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Who has ever walked through a field without getting cockleburs on pants and socks? Or let a dog run loose through a wild prairie area without having it come back with knots of hair so entangled with those pesky burs that they had to be cut out? Those horsepill-sized ovoid balls bristle with a hundred stiff fibers each so they attach to any hair or fiber that passes by. Thus the seed travels to distant points and plants itself wherever the carrier finally succeeds in dislodging it. So effective and persistent is this method of connection that it inspired the invention of velcro. Even those things that irritate us can teach us. 

Cockleburs are sturdy annuals that grow rapidly into thick stalks that branch out into shrubs. Their broad leaves provide a small tree of shade for the little animals of the field, but they crowd out the less durable row crops that farmers value, and they provide a challenge to the combine at harvest. Cutting those weeds out of soybeans and corn used to provide a steady income to us row-walkers during June and July of each year, but in the last two decades a series of chemicals have replaced the labor intensive method of extermination. And drilled beans and narrow-rowed corn have made row “walking” more challenging! (I can’t forget velvetleaf, smart weed, pigweed, ragweed, various thistles, milkweeds, and other “offenders” who each deserve their own memorials.) Nevertheless cockleburs thrive. Partly this is due to the need to time spraying appropriately to match their early development. Partly it is due to the ingenious design of the seeds themselves to include time-release germination.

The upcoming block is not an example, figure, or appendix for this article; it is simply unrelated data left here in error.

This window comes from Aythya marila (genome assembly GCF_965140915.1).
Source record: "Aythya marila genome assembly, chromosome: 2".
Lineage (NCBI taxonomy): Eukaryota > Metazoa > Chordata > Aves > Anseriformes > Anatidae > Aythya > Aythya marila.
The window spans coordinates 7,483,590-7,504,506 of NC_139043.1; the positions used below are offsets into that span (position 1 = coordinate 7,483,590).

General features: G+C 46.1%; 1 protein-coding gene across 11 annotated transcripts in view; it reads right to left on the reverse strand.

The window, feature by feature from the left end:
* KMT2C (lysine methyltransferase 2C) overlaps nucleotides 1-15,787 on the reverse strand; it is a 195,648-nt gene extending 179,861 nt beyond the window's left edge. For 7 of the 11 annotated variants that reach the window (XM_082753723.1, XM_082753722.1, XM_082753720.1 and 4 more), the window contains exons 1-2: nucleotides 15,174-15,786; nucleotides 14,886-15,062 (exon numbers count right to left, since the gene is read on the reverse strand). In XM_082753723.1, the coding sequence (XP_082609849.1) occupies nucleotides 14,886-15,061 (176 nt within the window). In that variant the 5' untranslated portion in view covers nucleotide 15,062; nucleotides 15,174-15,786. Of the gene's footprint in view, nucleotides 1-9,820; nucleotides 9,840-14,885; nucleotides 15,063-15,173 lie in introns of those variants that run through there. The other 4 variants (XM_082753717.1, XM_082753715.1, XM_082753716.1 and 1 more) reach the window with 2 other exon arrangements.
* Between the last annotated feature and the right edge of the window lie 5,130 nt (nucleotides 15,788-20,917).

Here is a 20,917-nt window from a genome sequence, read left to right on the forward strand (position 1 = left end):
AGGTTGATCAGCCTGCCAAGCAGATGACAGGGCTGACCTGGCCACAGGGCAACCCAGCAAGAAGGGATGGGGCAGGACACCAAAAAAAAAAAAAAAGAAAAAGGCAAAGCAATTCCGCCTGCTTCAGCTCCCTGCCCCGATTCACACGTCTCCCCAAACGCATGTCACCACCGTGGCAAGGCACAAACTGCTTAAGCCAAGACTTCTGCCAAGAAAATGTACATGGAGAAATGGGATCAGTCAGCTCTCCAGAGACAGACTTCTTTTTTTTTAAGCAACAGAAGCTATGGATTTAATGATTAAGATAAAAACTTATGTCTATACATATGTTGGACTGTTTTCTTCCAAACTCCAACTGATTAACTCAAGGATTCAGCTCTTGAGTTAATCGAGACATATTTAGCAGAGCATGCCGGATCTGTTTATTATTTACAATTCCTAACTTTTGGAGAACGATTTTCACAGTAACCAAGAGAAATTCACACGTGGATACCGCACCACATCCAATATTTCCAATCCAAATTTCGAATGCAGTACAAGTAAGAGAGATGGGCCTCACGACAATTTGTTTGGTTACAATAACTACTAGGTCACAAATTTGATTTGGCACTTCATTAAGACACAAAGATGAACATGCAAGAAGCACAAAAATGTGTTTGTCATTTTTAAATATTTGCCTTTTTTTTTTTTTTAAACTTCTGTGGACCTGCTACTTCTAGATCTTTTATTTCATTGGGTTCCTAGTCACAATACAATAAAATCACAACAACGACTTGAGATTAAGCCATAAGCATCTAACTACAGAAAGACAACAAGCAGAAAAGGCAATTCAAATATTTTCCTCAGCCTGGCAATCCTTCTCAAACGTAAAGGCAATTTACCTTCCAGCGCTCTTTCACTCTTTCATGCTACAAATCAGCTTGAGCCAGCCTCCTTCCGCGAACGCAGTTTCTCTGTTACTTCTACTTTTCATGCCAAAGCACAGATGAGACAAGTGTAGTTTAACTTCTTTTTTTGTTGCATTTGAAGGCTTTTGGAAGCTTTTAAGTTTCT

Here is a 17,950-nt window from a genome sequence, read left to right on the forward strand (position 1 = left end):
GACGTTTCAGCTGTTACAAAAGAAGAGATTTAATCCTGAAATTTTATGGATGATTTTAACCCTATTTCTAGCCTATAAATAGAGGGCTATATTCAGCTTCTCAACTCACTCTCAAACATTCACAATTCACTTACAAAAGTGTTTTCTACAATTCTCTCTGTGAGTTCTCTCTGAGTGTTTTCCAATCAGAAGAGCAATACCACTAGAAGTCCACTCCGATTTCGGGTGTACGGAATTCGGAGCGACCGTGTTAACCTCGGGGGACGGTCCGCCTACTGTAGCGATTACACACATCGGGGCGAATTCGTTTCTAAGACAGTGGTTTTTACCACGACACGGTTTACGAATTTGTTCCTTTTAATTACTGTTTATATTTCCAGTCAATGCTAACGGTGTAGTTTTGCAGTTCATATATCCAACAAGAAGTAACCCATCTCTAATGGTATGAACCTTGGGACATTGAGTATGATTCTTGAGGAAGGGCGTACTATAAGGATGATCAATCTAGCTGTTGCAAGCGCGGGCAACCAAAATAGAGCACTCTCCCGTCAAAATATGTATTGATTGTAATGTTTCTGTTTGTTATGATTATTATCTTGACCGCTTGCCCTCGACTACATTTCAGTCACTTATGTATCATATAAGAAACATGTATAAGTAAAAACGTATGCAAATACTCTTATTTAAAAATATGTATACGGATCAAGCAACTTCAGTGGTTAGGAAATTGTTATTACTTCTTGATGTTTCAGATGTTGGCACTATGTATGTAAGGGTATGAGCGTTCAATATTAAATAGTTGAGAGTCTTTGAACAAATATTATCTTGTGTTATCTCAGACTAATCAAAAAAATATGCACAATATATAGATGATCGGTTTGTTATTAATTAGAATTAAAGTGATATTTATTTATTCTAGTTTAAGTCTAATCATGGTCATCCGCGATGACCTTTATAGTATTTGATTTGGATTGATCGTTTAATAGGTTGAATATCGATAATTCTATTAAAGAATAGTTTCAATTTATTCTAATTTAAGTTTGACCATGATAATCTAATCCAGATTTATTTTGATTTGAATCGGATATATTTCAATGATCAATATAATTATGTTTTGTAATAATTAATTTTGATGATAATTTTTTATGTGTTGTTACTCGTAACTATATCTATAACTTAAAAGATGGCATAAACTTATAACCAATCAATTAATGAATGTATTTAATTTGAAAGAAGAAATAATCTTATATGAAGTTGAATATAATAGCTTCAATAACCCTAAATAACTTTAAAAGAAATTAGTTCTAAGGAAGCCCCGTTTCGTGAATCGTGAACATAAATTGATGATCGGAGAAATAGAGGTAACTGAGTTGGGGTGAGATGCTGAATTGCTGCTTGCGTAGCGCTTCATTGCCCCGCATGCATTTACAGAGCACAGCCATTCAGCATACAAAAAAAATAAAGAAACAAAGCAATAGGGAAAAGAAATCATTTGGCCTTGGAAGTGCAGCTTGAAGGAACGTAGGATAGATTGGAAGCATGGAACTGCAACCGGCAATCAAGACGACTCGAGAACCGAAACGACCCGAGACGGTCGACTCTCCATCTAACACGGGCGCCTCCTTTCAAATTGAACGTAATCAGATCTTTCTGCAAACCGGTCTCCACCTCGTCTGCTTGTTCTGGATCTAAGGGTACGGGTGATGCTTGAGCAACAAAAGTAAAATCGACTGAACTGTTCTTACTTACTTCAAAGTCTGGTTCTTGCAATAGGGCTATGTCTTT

Every cocklebur produces seeds that germinate at one year, two year and three year intervals. If you really want to get rid of it, your plan must include a long-term execution. Again we must marvel at the intricacies and sophistication of nature. Often it suggests design and pattern as a counterpoint to accident and happenstance. We marvel at these small revelations and jump ahead in thought to the Designer in the faith that our lives too may prove sturdy and resilient, when the final pattern becomes visible. 

So we take our lessons from this inspiration for velcro. Can we be as persistent in our faith, and in our attachment to things that carry us farther than mere passing whim, and in our patience to begin from scratch again another year regardless of how much endures from last year’s efforts?

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